Corticosteroids are transported in the blood bound to plasma proteins. Aldosterone tends to bind to albumin. About 40% of aldosterone remains free, giving it a half-life of about 20 minutes. Cortisol ion the other hand binds to cortisol binding globulin (aka transcortin) as well as to albumin. This means there is much less free cortisol in the blood and as a result, cortisol has a half-life of 60-90 minutes.
The general effect of these binding globulins is that it helps buffer sudden changes in concentration of the corticosteroids, such as in brief periods of stress, or when ACTH is released. Binding proteins also ensure that there is a uniform distribution of corticosteroids to the peripheral tissues.
Corticosteroids are metabolised by the liver. They are converted mainly into glucuronic acid and to a lesser extent sulphates. These metabolites are inactive and have no glucocorticoid or mineralocorticoid activity. 25% of the metabolites are removed by the liver, whilst the rest enter general circulation and remain unbound in plasma, and they are then removed by the kidneys.
Diseases of the liver directly reduce the excretion of these products.


e.g. aldosterone, cortisol, cortisone
Many mineralocorticoids also have glucocorticoid activity!
Aldosterone is responsible for over 90% of the activity of mineralocorticoids. Cortisol is only responsible for a very small amount of activity, but it is secreted in very large amounts (it is responsible for a LOT of glucocorticoid activity!)
Cortisone is a synthetic corticoid, with lots of glucocorticoid activity, but not much mineralocorticoid activity. Generally, the synthetic glucocorticoids (e.g. cortisone and dexamethasone) have no or very little mineralocorticoid activity.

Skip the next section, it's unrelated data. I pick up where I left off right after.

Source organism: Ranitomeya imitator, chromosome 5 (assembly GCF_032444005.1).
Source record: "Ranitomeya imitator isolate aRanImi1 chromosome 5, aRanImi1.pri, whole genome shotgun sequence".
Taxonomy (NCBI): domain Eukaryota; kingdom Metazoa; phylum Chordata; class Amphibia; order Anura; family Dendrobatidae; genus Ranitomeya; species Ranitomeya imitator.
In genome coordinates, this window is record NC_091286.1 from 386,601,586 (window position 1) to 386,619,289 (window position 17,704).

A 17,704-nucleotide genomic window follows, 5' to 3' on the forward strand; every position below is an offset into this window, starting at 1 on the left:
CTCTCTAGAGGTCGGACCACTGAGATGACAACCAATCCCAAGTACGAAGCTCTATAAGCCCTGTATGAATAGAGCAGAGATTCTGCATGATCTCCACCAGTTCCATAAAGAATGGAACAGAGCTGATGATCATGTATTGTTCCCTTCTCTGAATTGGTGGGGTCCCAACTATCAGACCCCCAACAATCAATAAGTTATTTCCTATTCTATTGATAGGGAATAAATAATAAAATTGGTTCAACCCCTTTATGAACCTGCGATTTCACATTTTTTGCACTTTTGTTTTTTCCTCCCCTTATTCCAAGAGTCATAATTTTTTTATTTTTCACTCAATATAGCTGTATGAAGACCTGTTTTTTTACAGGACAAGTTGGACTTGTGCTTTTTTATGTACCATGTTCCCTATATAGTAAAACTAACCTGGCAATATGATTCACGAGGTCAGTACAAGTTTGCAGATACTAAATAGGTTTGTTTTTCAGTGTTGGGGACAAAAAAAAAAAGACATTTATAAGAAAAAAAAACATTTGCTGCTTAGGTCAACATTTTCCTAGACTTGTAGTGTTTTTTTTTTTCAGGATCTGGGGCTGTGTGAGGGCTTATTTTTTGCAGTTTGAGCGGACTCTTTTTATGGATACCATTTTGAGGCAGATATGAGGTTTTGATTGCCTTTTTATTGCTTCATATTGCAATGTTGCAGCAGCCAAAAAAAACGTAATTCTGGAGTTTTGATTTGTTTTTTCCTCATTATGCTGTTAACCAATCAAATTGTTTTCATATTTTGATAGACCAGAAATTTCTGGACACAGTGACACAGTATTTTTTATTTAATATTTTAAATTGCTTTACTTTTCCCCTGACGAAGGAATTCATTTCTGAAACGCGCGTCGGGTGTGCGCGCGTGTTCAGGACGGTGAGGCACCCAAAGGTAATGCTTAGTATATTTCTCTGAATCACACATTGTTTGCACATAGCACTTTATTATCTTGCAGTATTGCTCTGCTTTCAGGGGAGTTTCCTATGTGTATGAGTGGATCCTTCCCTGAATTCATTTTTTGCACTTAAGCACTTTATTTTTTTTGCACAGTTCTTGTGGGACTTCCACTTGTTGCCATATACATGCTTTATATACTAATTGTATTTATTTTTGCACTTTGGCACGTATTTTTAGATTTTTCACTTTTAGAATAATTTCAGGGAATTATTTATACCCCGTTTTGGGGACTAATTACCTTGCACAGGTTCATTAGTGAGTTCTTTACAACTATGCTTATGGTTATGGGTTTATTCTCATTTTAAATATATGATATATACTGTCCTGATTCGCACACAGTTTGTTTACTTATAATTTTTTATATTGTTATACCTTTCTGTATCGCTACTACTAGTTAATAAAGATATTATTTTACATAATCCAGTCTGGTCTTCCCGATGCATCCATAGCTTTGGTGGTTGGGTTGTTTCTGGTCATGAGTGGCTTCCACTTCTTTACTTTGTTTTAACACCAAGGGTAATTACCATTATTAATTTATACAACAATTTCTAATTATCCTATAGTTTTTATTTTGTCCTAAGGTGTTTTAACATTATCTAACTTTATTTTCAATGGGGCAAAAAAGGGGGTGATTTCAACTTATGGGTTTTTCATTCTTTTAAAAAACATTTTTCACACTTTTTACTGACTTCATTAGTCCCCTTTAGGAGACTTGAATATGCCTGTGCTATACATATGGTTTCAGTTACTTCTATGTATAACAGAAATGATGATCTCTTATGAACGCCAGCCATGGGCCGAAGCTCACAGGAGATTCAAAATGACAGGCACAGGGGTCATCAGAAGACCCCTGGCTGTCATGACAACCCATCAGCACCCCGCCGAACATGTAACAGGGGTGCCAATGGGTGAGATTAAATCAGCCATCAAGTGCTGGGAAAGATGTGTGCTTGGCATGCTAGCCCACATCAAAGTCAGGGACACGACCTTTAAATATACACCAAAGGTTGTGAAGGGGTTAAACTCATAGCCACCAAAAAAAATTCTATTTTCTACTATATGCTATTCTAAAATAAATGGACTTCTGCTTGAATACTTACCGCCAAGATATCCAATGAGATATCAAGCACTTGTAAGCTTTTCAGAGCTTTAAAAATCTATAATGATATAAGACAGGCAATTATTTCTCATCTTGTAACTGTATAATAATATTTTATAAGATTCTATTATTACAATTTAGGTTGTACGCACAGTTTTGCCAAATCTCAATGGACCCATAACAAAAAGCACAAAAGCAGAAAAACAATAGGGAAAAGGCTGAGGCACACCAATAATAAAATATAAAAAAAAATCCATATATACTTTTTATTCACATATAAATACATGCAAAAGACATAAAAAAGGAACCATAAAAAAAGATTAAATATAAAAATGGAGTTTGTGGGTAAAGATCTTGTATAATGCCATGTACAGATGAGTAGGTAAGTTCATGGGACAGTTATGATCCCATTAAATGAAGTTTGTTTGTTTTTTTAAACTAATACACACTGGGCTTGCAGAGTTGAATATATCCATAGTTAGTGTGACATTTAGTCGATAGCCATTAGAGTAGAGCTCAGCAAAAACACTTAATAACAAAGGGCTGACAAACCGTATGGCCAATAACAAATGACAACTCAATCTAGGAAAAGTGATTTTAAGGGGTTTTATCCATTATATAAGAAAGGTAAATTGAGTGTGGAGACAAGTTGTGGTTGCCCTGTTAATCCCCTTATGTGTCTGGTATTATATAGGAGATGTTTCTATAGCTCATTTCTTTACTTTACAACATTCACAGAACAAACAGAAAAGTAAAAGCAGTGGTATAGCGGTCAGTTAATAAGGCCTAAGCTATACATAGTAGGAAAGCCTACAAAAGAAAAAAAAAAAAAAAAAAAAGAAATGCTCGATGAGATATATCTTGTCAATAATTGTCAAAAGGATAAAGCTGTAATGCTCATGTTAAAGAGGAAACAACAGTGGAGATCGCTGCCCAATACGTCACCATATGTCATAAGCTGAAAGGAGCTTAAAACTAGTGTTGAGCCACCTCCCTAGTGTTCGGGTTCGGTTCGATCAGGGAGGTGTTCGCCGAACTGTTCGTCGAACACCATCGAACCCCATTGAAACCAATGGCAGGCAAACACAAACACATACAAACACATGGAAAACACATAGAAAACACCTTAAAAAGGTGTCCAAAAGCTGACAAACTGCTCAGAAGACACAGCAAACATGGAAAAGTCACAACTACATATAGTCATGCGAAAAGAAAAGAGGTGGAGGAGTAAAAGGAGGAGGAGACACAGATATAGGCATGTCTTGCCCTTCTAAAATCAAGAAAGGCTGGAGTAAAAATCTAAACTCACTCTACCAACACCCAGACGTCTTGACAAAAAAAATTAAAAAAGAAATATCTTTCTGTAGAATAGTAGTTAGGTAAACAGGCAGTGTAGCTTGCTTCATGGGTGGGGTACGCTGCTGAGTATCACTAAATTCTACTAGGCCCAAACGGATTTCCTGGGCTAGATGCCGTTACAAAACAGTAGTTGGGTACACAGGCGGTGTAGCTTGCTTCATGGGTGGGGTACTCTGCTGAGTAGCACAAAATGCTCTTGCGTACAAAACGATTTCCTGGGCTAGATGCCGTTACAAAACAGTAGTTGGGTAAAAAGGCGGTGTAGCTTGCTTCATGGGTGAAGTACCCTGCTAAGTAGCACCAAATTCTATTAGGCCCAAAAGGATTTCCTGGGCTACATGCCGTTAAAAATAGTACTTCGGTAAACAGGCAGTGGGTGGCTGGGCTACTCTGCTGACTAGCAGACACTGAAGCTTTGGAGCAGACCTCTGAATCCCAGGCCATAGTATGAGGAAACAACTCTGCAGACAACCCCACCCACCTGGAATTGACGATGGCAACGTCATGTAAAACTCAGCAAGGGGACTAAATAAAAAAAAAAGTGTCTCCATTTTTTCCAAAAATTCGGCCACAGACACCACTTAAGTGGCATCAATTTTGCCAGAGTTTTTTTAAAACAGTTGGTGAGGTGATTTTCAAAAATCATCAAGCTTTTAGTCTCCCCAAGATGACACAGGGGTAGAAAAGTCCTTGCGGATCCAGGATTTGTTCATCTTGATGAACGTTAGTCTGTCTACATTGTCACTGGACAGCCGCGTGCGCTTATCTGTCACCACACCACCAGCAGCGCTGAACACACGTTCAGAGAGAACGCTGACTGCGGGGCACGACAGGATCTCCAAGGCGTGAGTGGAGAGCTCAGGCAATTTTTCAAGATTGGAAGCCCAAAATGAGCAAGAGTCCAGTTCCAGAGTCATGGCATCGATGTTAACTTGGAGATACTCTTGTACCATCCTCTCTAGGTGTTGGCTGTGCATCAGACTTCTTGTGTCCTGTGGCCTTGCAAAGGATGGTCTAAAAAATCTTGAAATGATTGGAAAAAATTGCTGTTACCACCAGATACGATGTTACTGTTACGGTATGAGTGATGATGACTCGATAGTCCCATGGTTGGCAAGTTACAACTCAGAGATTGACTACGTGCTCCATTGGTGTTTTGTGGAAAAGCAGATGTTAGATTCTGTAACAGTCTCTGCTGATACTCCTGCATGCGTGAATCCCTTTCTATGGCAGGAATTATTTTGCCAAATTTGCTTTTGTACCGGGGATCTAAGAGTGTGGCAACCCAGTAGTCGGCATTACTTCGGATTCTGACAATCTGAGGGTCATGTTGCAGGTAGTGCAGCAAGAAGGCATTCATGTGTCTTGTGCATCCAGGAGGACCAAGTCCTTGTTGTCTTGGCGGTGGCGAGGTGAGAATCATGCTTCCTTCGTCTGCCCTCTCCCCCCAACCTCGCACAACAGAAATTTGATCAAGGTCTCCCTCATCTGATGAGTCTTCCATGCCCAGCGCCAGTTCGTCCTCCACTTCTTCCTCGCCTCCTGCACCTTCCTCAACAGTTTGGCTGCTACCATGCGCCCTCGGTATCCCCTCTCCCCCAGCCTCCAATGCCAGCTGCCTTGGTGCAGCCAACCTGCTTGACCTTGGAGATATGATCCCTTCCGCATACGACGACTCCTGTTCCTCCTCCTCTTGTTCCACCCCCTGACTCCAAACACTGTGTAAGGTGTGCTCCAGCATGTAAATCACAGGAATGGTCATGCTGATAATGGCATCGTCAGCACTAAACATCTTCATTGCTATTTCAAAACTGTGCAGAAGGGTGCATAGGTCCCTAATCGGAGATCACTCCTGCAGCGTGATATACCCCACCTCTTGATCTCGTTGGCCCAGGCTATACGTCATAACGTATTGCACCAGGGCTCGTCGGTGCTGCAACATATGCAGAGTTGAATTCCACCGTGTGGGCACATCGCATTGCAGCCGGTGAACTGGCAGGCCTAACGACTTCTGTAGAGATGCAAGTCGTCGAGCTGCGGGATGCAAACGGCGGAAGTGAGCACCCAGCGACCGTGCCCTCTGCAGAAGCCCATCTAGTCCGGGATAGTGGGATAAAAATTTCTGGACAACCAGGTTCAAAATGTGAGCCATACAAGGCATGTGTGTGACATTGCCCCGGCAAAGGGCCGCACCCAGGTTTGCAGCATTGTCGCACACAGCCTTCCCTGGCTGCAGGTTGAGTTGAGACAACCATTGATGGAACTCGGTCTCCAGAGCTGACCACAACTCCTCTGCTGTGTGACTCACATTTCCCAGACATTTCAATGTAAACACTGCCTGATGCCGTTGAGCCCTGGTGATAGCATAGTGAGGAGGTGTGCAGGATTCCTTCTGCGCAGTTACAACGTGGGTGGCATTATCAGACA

Cortisol is particularly relevant in pathological instances – it has relatively little mineralocorticoid activity, but in excess this can become noticeable – however it will also cause significant glucocorticoid issues!
Without mineralocorticoids, potassium concentration in the extracellular fluid rises rapidly, sodium and chloride are rapidly lost from the body, as is a lot of fluid. The individual will develop diminished cardiac output, and will enter a shock like state, before death occurs, if no treatment is administered.

Effects of aldosterone

  • Aldosterone causes increased absorption of sodium, and increased secretion of potassium by the renal tubules. Therefore, in the extracellular fluid, aldosterone causes an increase in sodium and a decrease in potassium levels.
  • Conversely, a lack of aldosterone can result in high extracellular potassium levels and low sodium levels.
  • Despite these effects, the actual amount of sodium retained is very small, and thus excess sodium retention is rarely an issue. However, the sodium retention causes secondary fluid retention and thus increases arterial pressure significantly. It also causes a sensation of thirst.
  • Any excess fluid and sodium will then be removed by normal kidney function – due to pressure diuresis. This method of maintaining normal fluid and salt levels despite high levels of aldosterone is known as the aldosterone escape. Once this level is reached, the level amount of salt and water gain by the body is zero. However, by this stage, the individual will be in a state of hypertension.
  • Excess aldosterone will cause hypokalaemia which will lead to muscle weakness as a result of altered cell permeability. It also leads to alkalosis; because aldosterone causes retention of sodium – and this occurs by two mechanisms. The first (already discussed) is where potassium is exchanged for sodium in the renal tubules, but another mechanism involves the exchange of sodium for hydrogen, thus resulting in mild alkalosis. Lack of aldosterone can lead to cardiac failure as a result of high potassium levels.
  • Aldosterone also has effect on the GIt and on sweat glands.
  • Sweating – normally, we secrete sodium chloride, potassium and bicarbonate in our sweat. The bicarbonate and potassium tend to be subsequently lost, but the sodium chloride can be re-absorbed along the sweat gland. In the presence of aldosterone, this process is enhanced.
  • GIt – aldosterone enhances the absorption of sodium from the diet. This effect mainly occurs in the colon. Without aldosterone, this sort of sodium absorption can be poor. This also means that fewer chloride ions and less water is absorbed, which can in turn cause diarrhoea, exaggerating the effect.

Mechanism of action

This mechanism is described for tubular cells: